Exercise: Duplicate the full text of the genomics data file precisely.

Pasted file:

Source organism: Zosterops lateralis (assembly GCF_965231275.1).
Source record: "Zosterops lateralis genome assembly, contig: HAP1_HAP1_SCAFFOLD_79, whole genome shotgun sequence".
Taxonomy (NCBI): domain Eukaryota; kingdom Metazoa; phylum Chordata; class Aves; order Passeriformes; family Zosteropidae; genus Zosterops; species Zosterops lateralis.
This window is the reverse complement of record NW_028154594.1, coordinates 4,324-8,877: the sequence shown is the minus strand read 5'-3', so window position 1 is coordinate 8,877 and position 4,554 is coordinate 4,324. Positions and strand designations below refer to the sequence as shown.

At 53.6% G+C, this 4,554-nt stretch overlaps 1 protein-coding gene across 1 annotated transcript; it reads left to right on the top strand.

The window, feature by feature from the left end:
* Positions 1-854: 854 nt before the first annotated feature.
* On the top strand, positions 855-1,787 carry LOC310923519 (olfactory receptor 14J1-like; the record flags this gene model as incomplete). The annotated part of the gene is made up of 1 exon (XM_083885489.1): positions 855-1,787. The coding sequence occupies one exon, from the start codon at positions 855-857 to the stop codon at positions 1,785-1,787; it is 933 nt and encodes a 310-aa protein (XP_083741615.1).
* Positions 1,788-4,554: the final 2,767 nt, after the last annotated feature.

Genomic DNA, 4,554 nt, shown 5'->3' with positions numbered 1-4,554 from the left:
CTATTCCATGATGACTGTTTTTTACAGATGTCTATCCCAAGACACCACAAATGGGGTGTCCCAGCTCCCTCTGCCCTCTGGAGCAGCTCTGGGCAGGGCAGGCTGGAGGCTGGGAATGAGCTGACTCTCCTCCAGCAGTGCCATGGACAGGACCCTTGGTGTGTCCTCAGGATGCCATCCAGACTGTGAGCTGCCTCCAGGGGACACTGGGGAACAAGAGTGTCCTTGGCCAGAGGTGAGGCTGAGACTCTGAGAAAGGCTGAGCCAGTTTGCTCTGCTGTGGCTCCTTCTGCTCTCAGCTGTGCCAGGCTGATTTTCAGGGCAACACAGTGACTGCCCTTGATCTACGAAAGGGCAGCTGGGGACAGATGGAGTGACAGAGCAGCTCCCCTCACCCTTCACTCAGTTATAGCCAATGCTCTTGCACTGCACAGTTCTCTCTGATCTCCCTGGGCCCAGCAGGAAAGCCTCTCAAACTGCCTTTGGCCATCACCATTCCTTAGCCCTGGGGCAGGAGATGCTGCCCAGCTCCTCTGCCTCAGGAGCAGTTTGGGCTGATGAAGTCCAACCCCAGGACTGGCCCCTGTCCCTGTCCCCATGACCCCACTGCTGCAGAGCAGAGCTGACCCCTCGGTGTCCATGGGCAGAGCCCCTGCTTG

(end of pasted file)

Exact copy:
Source organism: Zosterops lateralis (assembly GCF_965231275.1).
Source record: "Zosterops lateralis genome assembly, contig: HAP1_HAP1_SCAFFOLD_79, whole genome shotgun sequence".
Taxonomy (NCBI): domain Eukaryota; kingdom Metazoa; phylum Chordata; class Aves; order Passeriformes; family Zosteropidae; genus Zosterops; species Zosterops lateralis.
This window is the reverse complement of record NW_028154594.1, coordinates 4,324-8,877: the sequence shown is the minus strand read 5'-3', so window position 1 is coordinate 8,877 and position 4,554 is coordinate 4,324. Positions and strand designations below refer to the sequence as shown.

At 53.6% G+C, this 4,554-nt stretch overlaps 1 protein-coding gene across 1 annotated transcript; it reads left to right on the top strand.

The window, feature by feature from the left end:
* Positions 1-854: 854 nt before the first annotated feature.
* On the top strand, positions 855-1,787 carry LOC310923519 (olfactory receptor 14J1-like; the record flags this gene model as incomplete). The annotated part of the gene is made up of 1 exon (XM_083885489.1): positions 855-1,787. The coding sequence occupies one exon, from the start codon at positions 855-857 to the stop codon at positions 1,785-1,787; it is 933 nt and encodes a 310-aa protein (XP_083741615.1).
* Positions 1,788-4,554: the final 2,767 nt, after the last annotated feature.

Genomic DNA, 4,554 nt, shown 5'->3' with positions numbered 1-4,554 from the left:
CTATTCCATGATGACTGTTTTTTACAGATGTCTATCCCAAGACACCACAAATGGGGTGTCCCAGCTCCCTCTGCCCTCTGGAGCAGCTCTGGGCAGGGCAGGCTGGAGGCTGGGAATGAGCTGACTCTCCTCCAGCAGTGCCATGGACAGGACCCTTGGTGTGTCCTCAGGATGCCATCCAGACTGTGAGCTGCCTCCAGGGGACACTGGGGAACAAGAGTGTCCTTGGCCAGAGGTGAGGCTGAGACTCTGAGAAAGGCTGAGCCAGTTTGCTCTGCTGTGGCTCCTTCTGCTCTCAGCTGTGCCAGGCTGATTTTCAGGGCAACACAGTGACTGCCCTTGATCTACGAAAGGGCAGCTGGGGACAGATGGAGTGACAGAGCAGCTCCCCTCACCCTTCACTCAGTTATAGCCAATGCTCTTGCACTGCACAGTTCTCTCTGATCTCCCTGGGCCCAGCAGGAAAGCCTCTCAAACTGCCTTTGGCCATCACCATTCCTTAGCCCTGGGGCAGGAGATGCTGCCCAGCTCCTCTGCCTCAGGAGCAGTTTGGGCTGATGAAGTCCAACCCCAGGACTGGCCCCTGTCCCTGTCCCCATGACCCCACTGCTGCAGAGCAGAGCTGACCCCTCGGTGTCCATGGGCAGAGCCCCTGCTTG